Absence in United Kingdom

Definition of Absence

In accordance with the work A Dictionary of Law, this is a description of Absence :

(in court procedure) The nonappearance of a party to litigation or a person summoned to attend as a witness.


An absentee may be variously defined:

  • as a landed proprietor who resides away from his estate, or
  • from his country ; or more generally
  • any unproductive consumer who lives out of the country from which he derives his income.

Examples of these species are:

  • a seigneur under the ancien regime living in Paris at a distance from his estates ;
  • an Irish landlord resident abroad;
  • an Anglo-Indian ex-official resident in England and drawing a pension from India.

In writing briefly on the evils of absenteeism it is difficult to use general terms appropriate to all the definitions ; but considerations primarily relating to some one definition may easily be adapted to another by the reader.

It is useful to consider separately the effects of the absentee proprietor’s consumption upon the wealth of his countrymen ; and the moral, as well as economical effects of other circumstances.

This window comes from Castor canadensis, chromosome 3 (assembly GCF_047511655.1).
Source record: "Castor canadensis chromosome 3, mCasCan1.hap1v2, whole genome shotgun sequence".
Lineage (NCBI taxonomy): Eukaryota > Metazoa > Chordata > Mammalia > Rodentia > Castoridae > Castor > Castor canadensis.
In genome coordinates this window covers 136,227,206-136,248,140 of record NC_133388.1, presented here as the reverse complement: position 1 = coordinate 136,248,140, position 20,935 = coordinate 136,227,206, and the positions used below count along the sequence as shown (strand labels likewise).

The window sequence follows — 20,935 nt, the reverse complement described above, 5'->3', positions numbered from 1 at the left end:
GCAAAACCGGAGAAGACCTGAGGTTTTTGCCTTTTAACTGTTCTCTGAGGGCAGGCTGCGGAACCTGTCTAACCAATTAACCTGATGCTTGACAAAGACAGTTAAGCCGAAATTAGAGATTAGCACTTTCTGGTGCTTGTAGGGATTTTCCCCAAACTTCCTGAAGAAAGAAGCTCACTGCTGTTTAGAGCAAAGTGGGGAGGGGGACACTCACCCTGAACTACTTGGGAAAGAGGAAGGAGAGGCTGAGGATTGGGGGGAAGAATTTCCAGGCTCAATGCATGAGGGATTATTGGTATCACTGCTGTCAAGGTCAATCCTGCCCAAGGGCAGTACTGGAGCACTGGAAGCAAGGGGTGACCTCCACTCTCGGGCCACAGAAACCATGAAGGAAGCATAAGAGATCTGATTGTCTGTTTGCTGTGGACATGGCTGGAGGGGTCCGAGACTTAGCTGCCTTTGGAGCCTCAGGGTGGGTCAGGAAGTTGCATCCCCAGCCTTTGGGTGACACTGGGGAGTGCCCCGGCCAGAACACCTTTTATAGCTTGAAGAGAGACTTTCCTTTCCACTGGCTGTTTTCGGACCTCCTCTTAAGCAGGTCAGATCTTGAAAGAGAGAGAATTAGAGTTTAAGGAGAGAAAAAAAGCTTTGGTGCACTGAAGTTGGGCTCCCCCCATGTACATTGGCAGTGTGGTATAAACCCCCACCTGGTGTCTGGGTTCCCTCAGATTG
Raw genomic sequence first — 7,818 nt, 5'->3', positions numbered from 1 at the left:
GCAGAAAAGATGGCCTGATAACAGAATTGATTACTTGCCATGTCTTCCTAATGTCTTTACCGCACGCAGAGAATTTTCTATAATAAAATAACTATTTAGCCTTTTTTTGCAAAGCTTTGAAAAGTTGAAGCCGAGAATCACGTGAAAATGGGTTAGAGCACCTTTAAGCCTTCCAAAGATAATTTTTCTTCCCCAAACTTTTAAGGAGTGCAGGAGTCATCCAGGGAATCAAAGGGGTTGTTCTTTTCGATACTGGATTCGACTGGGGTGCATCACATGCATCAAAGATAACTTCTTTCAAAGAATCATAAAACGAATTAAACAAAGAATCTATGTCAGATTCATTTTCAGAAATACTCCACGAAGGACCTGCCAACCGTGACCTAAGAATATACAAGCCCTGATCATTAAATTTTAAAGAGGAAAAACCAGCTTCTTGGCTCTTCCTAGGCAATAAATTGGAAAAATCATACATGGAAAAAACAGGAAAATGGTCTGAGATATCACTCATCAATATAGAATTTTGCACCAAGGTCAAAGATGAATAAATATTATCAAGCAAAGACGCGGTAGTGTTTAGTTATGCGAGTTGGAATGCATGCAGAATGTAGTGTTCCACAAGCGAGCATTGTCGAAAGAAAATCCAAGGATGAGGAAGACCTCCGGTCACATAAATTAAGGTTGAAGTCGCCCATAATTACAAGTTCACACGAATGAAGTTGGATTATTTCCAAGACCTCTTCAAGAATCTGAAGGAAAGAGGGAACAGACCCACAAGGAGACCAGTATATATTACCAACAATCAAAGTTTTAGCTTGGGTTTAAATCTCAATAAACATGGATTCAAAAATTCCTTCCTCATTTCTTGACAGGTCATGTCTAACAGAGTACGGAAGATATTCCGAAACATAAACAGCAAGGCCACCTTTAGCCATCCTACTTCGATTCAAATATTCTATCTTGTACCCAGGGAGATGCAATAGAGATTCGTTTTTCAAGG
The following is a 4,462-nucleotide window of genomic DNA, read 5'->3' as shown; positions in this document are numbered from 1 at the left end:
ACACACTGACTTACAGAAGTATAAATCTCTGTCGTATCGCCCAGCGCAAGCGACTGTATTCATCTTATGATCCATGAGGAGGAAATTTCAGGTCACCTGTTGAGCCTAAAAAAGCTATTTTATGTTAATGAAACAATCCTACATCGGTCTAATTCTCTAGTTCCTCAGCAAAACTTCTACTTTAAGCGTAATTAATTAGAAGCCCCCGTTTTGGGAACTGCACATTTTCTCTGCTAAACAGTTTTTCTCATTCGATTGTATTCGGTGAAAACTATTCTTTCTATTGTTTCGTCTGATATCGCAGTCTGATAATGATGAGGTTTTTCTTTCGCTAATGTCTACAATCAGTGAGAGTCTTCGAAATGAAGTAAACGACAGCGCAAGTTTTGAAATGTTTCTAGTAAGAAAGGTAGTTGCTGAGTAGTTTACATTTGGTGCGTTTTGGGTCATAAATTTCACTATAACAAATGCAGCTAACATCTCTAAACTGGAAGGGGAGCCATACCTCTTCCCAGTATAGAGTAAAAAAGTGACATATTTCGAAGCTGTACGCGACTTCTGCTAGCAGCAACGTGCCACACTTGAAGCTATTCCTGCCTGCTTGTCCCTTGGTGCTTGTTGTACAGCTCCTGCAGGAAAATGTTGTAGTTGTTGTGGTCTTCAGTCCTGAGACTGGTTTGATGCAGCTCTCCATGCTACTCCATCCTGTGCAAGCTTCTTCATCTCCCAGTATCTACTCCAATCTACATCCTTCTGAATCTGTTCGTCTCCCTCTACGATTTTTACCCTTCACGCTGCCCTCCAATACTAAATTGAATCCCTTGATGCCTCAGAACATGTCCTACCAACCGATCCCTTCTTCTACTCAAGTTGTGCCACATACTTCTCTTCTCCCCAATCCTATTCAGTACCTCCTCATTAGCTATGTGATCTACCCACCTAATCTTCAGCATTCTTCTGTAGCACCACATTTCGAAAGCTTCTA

L The more abstract question turns upon the fact that the income of an absentee is mostly remitted by means of exports. “The tribute, subsidy, or remittance is always in goods . . . unless the country possesses mines of the precious metals ” (Mill). So far as the proprietor, if resident at home, would consume foreign produce, his absence, not increasing exports, does not affect local industry. So far as the proprietor’s absence causes manufactures to be exported, his countrymen are not prejudiced. For they may have as profitable employment in manufacturing those exports as, if the proprietor had resided at home, they would have had in supplying manufactured commodities or services for his use. But if the proprietor by his absence causes raw materials to be exported, while if present he would have used native manufactures and services, his absence tends to deprive his countrymen of employment, to diminish their prosperity, and perhaps their numbers. This reasoning is based on Senior’s Lectures on the Rate of Wages (Lecture II.), and Political Economy (pp. 155-161). Senior’s position is in a just mean between two extremes, —the popular fallacy and the paradox of MCulloch.